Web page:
The Stackt Container Market is the city’s first-ever shopping and dining destination made entirely out of shipping containers. The two-level market occupies a massive area on King Street West (Toronto), and will be home to tons of pop-up shops, restaurants and artist spaces.
Urban Renewal Background
The now-vacant 100,000-square-foot lot at Bathurst and Front Streets in Toronto that was used by a slaughterhouse until 2014, and previously housed a smelting plant, has been an unpopular (and smelly) mainstay of its southwest downtown neighborhood for decades.
Two former residents of the area are aiming to change that. Matt Rubinoff and Tyler Keenan are working to transform it into a modular, shipping-container marketplace for community gathering, programming, retail and social enterprise called Stackt by the summer of 2018. (Alex Mckeen – Toronto Star Dec 19 2017)
Shipping containers can be outfitted for retail, office or meeting purposes, and combined to make larger spaces. For aesthetic and architectural purposes, they can also be stacked like blocks to create interesting and appealing structures.
The Heating Challenge
How do you heat a container? ThermaRay was approached to help engineer the heating solution. These are containers after all with little to no insulation, no floor space for heaters of any kind. The only option is an electric ceiling radiant heating system.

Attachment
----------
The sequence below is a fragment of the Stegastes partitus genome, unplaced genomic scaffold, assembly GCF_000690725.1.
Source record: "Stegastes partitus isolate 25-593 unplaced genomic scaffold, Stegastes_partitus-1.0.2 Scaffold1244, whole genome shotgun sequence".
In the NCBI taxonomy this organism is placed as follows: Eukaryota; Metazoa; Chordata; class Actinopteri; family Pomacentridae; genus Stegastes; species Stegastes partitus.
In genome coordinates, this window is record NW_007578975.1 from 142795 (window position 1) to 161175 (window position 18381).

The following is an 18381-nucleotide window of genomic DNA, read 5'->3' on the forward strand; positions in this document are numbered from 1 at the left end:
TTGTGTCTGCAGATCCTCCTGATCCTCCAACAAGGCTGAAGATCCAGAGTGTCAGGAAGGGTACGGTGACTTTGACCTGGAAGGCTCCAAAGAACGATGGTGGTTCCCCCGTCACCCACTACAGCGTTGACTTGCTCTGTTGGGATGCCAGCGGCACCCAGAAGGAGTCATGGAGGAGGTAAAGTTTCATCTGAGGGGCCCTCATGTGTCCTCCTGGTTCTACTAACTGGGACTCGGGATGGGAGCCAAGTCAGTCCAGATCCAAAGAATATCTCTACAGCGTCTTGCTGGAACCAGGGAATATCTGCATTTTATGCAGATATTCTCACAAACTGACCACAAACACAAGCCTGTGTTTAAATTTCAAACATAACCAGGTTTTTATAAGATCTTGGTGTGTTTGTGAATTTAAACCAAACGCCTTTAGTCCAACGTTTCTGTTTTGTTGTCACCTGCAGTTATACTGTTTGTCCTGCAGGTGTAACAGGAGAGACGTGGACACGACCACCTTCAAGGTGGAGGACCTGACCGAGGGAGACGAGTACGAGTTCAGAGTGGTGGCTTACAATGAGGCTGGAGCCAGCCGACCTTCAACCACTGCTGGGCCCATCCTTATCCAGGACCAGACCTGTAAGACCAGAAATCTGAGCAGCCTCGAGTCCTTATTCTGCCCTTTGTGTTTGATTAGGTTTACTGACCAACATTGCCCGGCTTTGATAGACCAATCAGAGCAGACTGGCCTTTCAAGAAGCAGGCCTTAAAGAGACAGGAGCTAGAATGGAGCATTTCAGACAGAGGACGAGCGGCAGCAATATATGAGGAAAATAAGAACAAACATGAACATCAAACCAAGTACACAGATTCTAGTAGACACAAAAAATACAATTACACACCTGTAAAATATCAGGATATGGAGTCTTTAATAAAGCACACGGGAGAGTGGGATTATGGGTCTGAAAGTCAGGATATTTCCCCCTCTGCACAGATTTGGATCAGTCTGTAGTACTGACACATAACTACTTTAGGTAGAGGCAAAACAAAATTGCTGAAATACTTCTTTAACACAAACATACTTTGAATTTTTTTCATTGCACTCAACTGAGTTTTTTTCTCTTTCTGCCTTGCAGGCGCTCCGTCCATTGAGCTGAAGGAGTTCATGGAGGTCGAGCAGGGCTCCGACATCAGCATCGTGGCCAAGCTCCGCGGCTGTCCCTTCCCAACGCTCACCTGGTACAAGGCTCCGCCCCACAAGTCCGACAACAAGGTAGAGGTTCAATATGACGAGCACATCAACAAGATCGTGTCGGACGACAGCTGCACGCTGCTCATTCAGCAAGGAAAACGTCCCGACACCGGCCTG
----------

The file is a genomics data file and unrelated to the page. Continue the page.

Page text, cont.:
ThermaRay’s AS 2×4 heaters have the highest level and best grade of insulation in the industry which results in a much more efficient heater. By placing them on the ceiling, it maximizes floor and wall space. Radiant heating technology is highly effective in this case by providing heat where it is needed. After working with the engineers, a proper mounting method was agreed upon and the number of units were determined. Not only was the heating problem solved but it solves a space challenge as well. Don’t expect to get this type of engineering support from an on-line retailer. You’d be on your own.
Once the building itself is fully complete, the surrounding area will be landscaped for a “terraced piazza and a lawn.” According to Urban Toronto, Stackt will be open to the public for two and a half years before the city redevelops the space into a public park. http://stacktmarket.com/